So, I’m here to tell you that you too can cut your kids’ hair, especially if your standards are low like mine! I am not going to give a tutorial because there are lots of great video ones on YouTube that are far better than anything I could write up. Pick your favorite if you like a good how-to. In my four years of home hair cutting, I’ve learned a lot, almost all by trial and error. Here are the tips I wish I would have had when I started this venture.
1. You really do need the right supplies.
You should not — no, you cannot — scrimp on the supplies. Do not cut your kids’ hair with kitchen shears or kid scissors from their art box. It will look like your kids cut each other’s hair (this is not good, FYI). You need real hair-cutting scissors. Apparently, in the business they call these shears. Good news is these cost less than one haircut at a budget salon, so it’s a small investment. I bought a pair for ten bucks at CVS, but they are available at Wal-mart, Target, and Amazon, among other places. You also need a simple fine tooth comb and a spray bottle for getting kids’ hair wet (hello, dollar store).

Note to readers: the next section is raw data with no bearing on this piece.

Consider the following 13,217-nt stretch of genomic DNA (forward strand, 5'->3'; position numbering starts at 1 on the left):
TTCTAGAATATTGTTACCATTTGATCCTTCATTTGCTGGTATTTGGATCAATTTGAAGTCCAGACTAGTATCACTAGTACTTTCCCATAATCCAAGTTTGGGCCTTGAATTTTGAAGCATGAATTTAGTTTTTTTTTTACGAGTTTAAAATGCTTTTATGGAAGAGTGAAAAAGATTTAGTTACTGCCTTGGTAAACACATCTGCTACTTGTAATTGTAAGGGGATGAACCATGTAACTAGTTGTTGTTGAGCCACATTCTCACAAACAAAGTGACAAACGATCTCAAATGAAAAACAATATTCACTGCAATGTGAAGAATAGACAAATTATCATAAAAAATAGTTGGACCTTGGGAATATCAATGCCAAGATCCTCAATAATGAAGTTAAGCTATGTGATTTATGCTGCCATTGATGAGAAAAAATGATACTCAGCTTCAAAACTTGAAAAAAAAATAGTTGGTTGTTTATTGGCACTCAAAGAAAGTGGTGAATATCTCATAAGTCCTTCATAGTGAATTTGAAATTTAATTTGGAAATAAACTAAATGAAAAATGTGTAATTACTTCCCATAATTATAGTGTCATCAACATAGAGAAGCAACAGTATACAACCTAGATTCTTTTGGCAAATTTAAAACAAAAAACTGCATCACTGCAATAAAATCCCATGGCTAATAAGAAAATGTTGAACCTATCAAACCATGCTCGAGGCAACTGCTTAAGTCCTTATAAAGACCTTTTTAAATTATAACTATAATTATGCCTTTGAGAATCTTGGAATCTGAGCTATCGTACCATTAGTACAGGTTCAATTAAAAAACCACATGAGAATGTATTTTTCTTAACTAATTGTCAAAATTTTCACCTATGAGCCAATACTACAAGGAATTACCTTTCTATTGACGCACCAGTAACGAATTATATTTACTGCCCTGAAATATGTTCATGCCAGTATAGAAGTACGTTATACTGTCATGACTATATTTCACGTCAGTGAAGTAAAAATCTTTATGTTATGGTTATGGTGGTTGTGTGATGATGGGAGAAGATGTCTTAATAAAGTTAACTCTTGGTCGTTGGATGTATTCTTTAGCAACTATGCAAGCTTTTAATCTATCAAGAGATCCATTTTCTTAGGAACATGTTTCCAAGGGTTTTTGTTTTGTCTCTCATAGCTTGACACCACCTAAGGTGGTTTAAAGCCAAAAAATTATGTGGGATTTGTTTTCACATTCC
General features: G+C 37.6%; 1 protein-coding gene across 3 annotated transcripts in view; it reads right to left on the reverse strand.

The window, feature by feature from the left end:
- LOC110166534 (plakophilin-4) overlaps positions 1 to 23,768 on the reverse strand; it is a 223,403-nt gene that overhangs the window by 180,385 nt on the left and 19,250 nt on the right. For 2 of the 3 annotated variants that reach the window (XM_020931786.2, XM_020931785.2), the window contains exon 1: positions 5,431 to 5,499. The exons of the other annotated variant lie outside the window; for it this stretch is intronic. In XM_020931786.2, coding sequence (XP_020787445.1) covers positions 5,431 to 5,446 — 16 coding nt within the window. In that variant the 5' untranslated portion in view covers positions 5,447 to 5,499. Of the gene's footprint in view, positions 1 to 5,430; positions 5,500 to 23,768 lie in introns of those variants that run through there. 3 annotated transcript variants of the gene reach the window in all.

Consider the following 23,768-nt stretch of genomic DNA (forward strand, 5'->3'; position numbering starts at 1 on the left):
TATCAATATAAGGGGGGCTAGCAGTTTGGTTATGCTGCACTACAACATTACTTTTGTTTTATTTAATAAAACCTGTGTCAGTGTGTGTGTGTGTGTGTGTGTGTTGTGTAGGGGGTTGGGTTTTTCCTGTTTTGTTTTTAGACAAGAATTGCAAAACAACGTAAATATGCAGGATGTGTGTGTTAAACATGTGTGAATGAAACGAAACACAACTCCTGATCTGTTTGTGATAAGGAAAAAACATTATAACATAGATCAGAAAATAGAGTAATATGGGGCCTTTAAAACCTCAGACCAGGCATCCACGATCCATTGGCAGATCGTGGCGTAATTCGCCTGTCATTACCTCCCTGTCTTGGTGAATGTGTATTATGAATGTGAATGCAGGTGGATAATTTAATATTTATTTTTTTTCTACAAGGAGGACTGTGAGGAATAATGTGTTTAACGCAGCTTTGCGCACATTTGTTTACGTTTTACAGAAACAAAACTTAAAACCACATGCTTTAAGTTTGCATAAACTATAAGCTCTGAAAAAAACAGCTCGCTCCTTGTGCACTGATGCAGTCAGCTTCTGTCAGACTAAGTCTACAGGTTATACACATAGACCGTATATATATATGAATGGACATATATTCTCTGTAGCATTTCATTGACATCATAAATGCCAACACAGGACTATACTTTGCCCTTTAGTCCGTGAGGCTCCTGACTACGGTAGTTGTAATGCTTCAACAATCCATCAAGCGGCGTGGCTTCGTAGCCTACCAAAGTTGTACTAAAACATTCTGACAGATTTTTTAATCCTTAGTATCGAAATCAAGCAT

2. You need perseverance.
The first cut is the hardest! And yes, it could turn out poorly. But, the worst that can happen is that you have to take them to get their hair “fixed”. But then you’ll have a fabulous story to tell for the rest of their life (bonus if you get a funny picture!), so it’s a win-win.